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Updates on PD from the latest Udall Center: A conference at Northwestern Memorial Hospital

The Parkinson Alliance/DBS-STN Research Team

In October, 2005, The Parkinson Alliance attended a conference, Parkinson's Disease: New Developments, New Awareness in Chicago, IL. We are excited to share with you the information given from The Northwestern Parkinson's Disease and Movement Disorders Center (National Parkinson Foundation Center of Excellence) and Northwestern Memorial Hospital's Healthy Transitions Program. This was an all day conference that did a great job of presenting information relevant to the Parkinson's patient, carer, as well as for medical professionals. The conference also presented information from multiple vantage points, all of which the Parkinson's patient will come in to contact with throughout the course of their illness.

Part I: The Neurologist/Stem Cell Researcher.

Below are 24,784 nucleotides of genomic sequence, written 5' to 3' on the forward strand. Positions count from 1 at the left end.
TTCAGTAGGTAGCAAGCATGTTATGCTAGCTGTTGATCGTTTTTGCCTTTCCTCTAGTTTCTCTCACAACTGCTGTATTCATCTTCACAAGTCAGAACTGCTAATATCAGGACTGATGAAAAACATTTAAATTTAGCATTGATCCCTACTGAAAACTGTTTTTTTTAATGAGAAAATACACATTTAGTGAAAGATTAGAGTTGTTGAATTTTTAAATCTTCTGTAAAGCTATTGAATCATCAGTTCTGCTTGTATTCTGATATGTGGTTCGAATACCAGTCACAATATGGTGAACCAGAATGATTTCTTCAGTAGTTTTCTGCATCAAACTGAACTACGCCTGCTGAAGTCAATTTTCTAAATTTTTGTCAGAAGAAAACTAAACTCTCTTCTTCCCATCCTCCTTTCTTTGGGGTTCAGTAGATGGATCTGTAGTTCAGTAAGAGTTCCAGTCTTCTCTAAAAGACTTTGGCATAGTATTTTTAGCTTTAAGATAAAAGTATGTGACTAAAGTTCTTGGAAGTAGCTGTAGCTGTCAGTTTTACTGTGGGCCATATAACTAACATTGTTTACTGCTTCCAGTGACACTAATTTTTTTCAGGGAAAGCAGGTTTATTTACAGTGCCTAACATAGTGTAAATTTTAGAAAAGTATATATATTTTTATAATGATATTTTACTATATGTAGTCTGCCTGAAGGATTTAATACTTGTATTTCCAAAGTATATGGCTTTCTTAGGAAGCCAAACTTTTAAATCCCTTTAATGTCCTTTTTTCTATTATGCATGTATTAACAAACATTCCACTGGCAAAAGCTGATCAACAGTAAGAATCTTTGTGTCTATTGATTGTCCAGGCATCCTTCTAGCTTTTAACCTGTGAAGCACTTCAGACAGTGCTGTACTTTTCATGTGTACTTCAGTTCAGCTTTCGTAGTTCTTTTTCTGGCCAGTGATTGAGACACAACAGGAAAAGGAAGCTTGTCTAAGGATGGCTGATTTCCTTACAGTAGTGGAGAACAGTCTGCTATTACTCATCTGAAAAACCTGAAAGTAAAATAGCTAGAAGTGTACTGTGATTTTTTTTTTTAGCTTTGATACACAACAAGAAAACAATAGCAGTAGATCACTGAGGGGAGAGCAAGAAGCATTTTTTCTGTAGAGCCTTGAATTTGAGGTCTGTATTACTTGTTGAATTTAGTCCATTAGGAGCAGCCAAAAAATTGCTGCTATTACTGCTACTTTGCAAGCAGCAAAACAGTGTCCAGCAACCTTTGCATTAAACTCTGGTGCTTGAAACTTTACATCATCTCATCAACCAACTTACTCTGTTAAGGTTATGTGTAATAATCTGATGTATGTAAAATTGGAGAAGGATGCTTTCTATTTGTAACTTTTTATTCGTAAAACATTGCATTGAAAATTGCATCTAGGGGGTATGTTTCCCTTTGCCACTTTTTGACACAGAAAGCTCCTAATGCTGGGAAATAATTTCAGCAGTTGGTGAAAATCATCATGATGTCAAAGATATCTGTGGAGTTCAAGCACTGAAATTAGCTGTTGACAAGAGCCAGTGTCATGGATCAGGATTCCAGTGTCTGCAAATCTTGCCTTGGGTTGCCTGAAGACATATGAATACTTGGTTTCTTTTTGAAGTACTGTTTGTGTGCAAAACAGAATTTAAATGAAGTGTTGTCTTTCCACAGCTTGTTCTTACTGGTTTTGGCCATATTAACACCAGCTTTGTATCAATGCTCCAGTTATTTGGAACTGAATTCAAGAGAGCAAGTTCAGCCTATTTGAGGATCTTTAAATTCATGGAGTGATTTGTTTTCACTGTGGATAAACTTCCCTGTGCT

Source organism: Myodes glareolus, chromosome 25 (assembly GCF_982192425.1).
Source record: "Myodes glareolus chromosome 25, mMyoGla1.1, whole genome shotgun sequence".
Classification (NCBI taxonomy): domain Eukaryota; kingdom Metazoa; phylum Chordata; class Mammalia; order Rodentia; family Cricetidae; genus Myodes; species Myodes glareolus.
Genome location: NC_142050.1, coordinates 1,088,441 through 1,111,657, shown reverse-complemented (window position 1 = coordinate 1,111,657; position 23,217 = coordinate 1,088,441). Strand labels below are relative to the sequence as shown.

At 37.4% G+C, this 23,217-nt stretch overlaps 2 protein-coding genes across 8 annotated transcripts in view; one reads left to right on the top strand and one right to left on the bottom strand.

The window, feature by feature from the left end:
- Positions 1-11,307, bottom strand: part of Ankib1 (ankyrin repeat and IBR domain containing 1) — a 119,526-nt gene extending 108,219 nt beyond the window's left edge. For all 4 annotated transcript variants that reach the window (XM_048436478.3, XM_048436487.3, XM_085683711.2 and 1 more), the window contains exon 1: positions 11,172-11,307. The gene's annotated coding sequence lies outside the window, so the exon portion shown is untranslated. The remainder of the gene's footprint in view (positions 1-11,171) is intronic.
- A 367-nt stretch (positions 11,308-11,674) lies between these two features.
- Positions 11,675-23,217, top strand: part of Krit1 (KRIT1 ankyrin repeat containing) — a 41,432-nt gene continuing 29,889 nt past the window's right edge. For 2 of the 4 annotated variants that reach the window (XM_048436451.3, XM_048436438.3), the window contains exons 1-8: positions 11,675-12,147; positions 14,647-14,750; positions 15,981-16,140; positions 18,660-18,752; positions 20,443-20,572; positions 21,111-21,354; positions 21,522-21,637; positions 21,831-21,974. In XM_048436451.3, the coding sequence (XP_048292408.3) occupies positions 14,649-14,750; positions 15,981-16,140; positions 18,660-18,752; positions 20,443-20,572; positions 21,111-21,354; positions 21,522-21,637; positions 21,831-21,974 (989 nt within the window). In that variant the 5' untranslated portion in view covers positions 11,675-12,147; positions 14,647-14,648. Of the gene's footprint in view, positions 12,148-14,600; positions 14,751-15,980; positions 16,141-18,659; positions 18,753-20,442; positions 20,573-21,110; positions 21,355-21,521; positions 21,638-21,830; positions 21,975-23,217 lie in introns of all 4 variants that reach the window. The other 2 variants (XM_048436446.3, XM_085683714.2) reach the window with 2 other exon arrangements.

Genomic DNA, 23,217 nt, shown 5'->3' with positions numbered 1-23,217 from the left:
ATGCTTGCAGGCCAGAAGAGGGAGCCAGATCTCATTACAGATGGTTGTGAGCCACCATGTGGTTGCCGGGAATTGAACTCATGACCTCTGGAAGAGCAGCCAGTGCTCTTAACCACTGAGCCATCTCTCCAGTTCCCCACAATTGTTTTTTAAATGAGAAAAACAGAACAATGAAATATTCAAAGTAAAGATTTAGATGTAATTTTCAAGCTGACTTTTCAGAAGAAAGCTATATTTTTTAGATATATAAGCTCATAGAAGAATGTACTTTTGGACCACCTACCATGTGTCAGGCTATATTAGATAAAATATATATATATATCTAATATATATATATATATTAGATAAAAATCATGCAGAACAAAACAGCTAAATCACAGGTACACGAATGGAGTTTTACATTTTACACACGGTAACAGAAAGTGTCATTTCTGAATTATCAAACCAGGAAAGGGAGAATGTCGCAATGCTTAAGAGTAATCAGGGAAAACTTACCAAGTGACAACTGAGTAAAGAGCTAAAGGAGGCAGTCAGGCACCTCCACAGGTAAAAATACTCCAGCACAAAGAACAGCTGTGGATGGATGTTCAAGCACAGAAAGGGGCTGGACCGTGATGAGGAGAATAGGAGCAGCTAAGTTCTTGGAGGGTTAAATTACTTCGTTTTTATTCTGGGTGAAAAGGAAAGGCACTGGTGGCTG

The first speaker was Dr. John Kessler, a neurologist, Chair of the Davee Department of Neurology, and the Director of the Feinberg Neuroscience Institute in Chicago who is also the principle investigator on 4 National Institute of Health grants in the field of stem cell research. His talk was titled, Stem Cell Research in Parkinson's Disease: Today and Future. Dr. Kessler began his talk by describing the different types of stem cells (totipotent, pleuripotent, and multipotent) and that each type will lead to a different final product. He explained that there are many potential uses for stem cells including finding treatment/cures for heart disease, diabetes, kidney disease, hair loss, and disorders of the nervous system. Although very promising in many areas, he cautioned that the use of stem cells is not without medical and political problems. For example, he stated that tissue created by stem cells is treated like any other transplanted tissue in the body and the person receiving the stem cells may be required to take large doses of mediations to prevent the rejection of the tissue by one's body. Additionally, he stated that researchers have not been able to control for genetic mismatches in tissues, for example the donor and host would have to be genetically similar (e.g. both from the South Pacific). Politically the problems are vast, including legal limitations, religious differences, ethical challenges, and general fears about manipulating biology. Dr. Kessler also discussed problems with the current policy regarding stem cell usage. He stated that half or more of the current stem cell lines are not proven embryonic stem cells, the cells have been derived with dated technology, cells that were derived with animal cells cannot be used for humans, and there is a general lack of federal funding for developing new lines of stem cells. Dr. Kessler was well versed in the common objections to stem cell research and convincingly answered some of the religious and more general concerns with this research.